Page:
Symbolic link can be used to create a link to a directory while hard link can not. Because Linux filesystem keeps separate control information (separate inode tables of filesystem structure) for the files it holds, it is impossible to create hard links between files in different filesystems. A symbolic link can point to any file but a hard link to a file must be in the same filesystem as the other hard link to the file.
A major advantage of a symbolic link is that it can point to a file that's not existing. This is useful if we need a link to a file that is periodically removed and recreated. A hard link keeps pointing to a removed file, which the link keeps alive even after a new file is created. On the other hand, a symbolic link always points to the newly created file and does not interfere with deleted old file. As an example, a symbolic link could point to a file that gets checked in and out under a version control system, a .o file that is re-created by the compiler each time we run make.
But symbolic link has some disadvantages. While all hard links to a file have equal status, symbolic links do not have the same status as hard links. Having several hard links is the same as having several legal names while soft links are link aliases.
To create a symbolic link, we use ln with --symbolic or (-s) option.
Note that the size and times of the last modifications of the two files are different. A symbolic link to a file does not have the same status information as the file itself. We can also use ln to create a symbolic link to a directory.
The -f option overwrites old link:
$ ln -s file1 link $ ls -la link lrwxrwxrwx 1 k k 5 Nov 21 11:16 link -> file1 $ ln -s file2 link ln: failed to create symbolic link 'link': File exists $ ln -sf file2 link $ ls -la link lrwxrwxrwx 1 k k 5 Nov 21 11:17 link -> file2
I used rsync to copy about 3TB to NAS (Network Attached Storage). Source side has /data partition and target side has /data2 share. The /data2 has been mounted on old storage server using the following commands:
mkdir /data2 mount -t nfs 192.168.100.54:/data2 /data2To prevent sending HUP signal during the copying process, I used it with nohup, and ran it background. Here is the rsync syntax for copying files from /data/mydir to /data2/mydir:
nohup rsync -a mydir /data2 &
It worked perfectly, and the output is stored in the default nohup.out. When I need to update /data2/mydir, I just re-issued the same rsync command, and it copied only the new files.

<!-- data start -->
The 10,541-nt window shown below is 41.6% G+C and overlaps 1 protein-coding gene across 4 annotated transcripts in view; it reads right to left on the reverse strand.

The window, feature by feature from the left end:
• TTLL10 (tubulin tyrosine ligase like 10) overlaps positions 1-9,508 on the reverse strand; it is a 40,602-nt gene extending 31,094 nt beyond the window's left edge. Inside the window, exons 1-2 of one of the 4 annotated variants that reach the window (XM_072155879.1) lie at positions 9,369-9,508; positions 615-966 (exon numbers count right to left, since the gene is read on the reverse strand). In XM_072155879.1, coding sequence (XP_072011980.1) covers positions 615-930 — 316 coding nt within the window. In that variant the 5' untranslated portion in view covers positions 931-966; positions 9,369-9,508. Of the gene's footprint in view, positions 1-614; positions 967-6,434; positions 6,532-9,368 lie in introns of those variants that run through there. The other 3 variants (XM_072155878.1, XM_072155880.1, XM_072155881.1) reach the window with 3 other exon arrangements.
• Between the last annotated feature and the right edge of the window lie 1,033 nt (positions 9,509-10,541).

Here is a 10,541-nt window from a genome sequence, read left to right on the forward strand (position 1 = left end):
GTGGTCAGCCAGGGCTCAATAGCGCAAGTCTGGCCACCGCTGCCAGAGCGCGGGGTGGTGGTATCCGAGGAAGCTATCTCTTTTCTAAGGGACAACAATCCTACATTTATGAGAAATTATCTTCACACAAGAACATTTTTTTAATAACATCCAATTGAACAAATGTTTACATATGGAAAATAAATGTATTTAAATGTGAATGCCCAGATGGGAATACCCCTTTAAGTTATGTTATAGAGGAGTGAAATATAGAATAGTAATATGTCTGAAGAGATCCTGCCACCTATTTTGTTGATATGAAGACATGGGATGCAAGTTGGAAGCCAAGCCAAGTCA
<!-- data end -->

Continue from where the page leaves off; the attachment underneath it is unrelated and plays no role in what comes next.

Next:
Using issue command, we can find what OS is currently running.
$ cat /etc/issue CentOS release 5.4 (Final) Kernel \r on an \m
Using cpuinfo command, we can find what CPU we are using.
$ cat /proc/cpuinfo [root@tmi ~]# cat /proc/cpuinfo processor : 0 vendor_id : GenuineIntel cpu family : 6 model : 23 model name : Intel(R) Xeon(R) CPU E5405 @ 2.00GHz stepping : 6 cpu MHz : 1995.182 cache size : 6144 KB ....
Linux - system, cmds & shell programming
- Linux Tips - links, vmstats, rsync
- Linux Tips 2 - ctrl a, crl r, tail -f, umask
- Linux - bash I
- Linux - bash II
- Linux - Uncompressing 7z file
- Linux - sed I (substitution: sed 's///', sed -i)
- Linux - sed II (file spacing, numbering, text conversion and substitution)
- Linux - sed III (selective printing of certain lines, selective definition of certain lines)
- Linux - 7 File types : Regular, Directory, Block file, Character device file, Pipe file, Symbolic link file, and Socket file
- Linux shell programming - introduction
- Linux shell programming - variables (readonly, unset)
- Linux shell programming - special shell variables
- Linux shell programming : arrays - three different ways of declaring arrays & looping with $*/$@
- Linux shell programming : operations on array
- Linux shell programming : variables & commands substitution
- Linux shell programming : metacharacters & quotes
- Linux shell programming : input/output redirection & here document
- Linux shell programming : loop control - for, while, break, and break n
- Linux shell programming : for-loop
- Managing User Account - useradd, usermod, and userdel
- Linux Secure Shell (SSH) I : key generation, private key and public key
- Linux Secure Shell (SSH) II : ssh-agent & scp
- Linux Secure Shell (SSH) III : SSH Tunnel as Proxy - Dynamic Port Forwarding (SOCKS Proxy)
- Linux Secure Shell (SSH) IV : Local port forwarding (outgoing ssh tunnel)
- Linux Secure Shell (SSH) V : Reverse SSH Tunnel (remote port forwarding / incoming ssh tunnel) /)
- Linux Processes and Signals
- Linux Drivers 1
- Linux Debugging using gdb
- Embedded Systems Programming I - Introduction
- Embedded Systems Programming II - gcc ARM Toolchain and Simple Code on Ubuntu/Fedora
- LXC (Linux Container) Install and Run
- Hadoop - 1. Setting up on Ubuntu for Single-Node Cluster
- Hadoop - 2. Runing on Ubuntu for Single-Node Cluster
- ownCloud 7 install
- Ubuntu 14.04 guest on Mac OSX host using VirtualBox I
- Ubuntu 14.04 guest on Mac OSX host using VirtualBox II
- Windows 8 guest on Mac OSX host using VirtualBox I
- Ubuntu Package Management System (apt-get vs dpkg)
- How to Make a Self-Signed SSL Certificate
- DevOps / Sys Admin interview questions
Ph.D. / Golden Gate Ave, San Francisco / Seoul National Univ / Carnegie Mellon / UC Berkeley / DevOps / Deep Learning / Visualization